The Use of Slightly Soluble, Non-Polar Solutes as Probes for Obtaining Evidence of Water Structure
The solubilities of non-polar molecules in water have been examined extensively in recent years in attempts to explain their abnormal behavior as compared to solubility behavior for ideal and for regular solutions. The explanations for the abnormal solubility behavior have involved considerations of enthalpy and entropy changes which have been attributed to iceberg formation, the mixing of molecules, and intermolecular interactions. From their analysis, Frank and Evans(1) concluded that water forms iceberg-like structures around the solute molecules, and such behavior explains the large negative entropies of solution and the small or negative enthalpies of solution. Shinoda and Fujihira(2) have extended the regular solution theory of Hildebrand and Scott(3) to account for the solution behavior in terms of a large positive enthalpy of mixing due to the intermolecular interactions plus a large negative enthalpy of iceberg formation to give the net small or negative enthalpy of solution and the corresponding entropy of solution. They conclude that the iceberg formation of water promotes the solubility of non-polar solutes (at room temperature relative totemperatures above 120°C) and that the small solubilities are not due to entropy effects.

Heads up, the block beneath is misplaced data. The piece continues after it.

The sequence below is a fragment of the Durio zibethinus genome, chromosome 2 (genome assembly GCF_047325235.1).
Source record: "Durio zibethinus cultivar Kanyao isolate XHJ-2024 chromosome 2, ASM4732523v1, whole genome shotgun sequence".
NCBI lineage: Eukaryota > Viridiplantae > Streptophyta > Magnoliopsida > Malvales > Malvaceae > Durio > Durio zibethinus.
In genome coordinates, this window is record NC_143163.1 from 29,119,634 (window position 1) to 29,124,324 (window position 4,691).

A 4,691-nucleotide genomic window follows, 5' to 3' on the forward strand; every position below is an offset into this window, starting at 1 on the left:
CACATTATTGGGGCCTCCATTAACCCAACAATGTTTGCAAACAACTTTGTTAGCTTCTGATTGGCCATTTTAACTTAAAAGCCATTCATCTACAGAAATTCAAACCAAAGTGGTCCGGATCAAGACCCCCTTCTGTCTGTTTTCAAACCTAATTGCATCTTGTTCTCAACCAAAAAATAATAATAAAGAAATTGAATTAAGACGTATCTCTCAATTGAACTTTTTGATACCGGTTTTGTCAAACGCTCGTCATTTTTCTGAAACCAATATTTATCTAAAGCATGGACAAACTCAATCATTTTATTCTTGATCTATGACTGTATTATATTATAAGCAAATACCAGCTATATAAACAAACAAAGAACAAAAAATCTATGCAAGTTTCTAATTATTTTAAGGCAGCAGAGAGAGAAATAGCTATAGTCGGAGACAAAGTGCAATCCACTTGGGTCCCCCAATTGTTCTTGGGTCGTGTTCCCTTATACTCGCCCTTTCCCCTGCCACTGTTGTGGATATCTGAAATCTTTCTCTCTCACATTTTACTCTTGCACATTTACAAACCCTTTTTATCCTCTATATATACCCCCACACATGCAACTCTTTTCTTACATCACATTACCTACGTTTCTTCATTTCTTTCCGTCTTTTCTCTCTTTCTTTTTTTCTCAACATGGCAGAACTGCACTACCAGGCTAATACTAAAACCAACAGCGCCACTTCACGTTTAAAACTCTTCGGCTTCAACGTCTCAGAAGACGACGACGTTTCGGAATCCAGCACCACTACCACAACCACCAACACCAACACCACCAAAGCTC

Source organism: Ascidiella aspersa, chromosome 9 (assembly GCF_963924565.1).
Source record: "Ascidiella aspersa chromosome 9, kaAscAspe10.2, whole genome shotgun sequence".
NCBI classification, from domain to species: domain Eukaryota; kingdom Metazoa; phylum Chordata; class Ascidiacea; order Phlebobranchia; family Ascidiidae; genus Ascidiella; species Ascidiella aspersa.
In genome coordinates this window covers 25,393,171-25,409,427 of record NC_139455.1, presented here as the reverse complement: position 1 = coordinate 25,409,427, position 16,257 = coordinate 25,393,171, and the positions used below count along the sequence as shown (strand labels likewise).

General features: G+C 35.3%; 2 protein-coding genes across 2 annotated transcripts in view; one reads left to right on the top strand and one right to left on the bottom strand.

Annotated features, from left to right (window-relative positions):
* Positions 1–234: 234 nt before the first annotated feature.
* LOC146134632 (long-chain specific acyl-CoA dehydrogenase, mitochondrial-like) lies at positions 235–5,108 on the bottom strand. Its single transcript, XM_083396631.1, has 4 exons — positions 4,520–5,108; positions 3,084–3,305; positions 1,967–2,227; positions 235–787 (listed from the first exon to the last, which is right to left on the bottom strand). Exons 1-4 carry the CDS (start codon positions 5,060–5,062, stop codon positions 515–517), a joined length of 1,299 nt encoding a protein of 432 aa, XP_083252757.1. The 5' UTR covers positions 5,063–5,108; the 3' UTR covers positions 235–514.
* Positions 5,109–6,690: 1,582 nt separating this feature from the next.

KeywordsWater Structure Excess Free Energy Pure Solute Solubility Behavior Hypothetical State
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